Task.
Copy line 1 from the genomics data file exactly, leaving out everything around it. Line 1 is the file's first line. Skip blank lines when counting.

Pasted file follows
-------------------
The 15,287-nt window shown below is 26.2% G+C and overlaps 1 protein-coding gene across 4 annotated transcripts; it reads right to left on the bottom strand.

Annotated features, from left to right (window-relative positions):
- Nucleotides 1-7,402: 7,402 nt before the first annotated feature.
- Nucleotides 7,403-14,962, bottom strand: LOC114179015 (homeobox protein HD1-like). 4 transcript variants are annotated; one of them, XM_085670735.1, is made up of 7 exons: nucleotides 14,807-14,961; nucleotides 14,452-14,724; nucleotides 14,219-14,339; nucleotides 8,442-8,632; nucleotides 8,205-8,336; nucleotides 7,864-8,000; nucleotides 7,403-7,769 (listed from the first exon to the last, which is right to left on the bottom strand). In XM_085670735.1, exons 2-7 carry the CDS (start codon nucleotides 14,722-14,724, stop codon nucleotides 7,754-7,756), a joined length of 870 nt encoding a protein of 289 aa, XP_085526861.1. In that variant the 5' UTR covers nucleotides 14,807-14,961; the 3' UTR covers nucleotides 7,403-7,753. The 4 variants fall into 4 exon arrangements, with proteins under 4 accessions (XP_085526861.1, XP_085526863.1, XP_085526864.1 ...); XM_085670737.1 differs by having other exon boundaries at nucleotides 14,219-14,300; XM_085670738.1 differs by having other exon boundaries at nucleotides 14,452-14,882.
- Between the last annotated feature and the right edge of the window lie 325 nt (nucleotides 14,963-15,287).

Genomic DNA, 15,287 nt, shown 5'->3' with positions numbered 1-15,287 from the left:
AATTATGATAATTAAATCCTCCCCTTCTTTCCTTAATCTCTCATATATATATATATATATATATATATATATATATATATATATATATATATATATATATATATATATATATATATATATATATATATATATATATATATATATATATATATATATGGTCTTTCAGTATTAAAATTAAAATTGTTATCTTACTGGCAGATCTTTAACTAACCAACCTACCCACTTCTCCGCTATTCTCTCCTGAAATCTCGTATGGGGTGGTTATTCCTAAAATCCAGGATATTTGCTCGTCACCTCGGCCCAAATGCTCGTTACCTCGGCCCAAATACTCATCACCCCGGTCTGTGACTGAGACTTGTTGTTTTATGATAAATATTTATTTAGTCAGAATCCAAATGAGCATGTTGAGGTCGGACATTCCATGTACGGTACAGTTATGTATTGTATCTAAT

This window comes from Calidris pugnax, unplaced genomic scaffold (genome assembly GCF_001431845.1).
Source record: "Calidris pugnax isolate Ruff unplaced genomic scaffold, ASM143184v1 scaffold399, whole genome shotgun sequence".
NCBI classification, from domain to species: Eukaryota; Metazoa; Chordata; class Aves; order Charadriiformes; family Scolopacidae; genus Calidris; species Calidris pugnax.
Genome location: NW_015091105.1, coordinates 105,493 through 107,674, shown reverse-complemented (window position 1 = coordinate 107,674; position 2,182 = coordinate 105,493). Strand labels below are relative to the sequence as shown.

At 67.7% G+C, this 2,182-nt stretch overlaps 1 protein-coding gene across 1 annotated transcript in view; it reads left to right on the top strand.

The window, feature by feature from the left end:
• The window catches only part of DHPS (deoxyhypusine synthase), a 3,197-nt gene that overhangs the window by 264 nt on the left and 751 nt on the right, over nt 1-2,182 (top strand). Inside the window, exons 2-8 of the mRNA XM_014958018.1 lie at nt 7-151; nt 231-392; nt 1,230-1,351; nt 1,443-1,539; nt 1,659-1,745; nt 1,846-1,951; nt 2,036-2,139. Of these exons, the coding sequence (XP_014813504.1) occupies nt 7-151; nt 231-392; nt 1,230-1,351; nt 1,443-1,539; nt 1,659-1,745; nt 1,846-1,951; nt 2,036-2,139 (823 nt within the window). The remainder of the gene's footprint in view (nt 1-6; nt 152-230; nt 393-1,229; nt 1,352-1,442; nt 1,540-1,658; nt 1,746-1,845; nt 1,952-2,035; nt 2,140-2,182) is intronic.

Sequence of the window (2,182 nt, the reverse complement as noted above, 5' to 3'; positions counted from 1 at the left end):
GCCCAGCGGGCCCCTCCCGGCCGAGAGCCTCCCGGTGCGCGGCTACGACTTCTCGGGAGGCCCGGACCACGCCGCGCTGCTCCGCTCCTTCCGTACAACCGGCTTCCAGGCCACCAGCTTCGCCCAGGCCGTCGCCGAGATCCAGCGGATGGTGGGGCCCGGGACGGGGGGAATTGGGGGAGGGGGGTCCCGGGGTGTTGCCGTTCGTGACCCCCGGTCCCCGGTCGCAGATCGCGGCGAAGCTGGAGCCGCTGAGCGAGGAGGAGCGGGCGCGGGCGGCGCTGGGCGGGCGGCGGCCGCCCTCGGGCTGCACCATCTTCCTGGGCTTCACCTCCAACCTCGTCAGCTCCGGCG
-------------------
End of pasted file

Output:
The 15,287-nt window shown below is 26.2% G+C and overlaps 1 protein-coding gene across 4 annotated transcripts; it reads right to left on the bottom strand.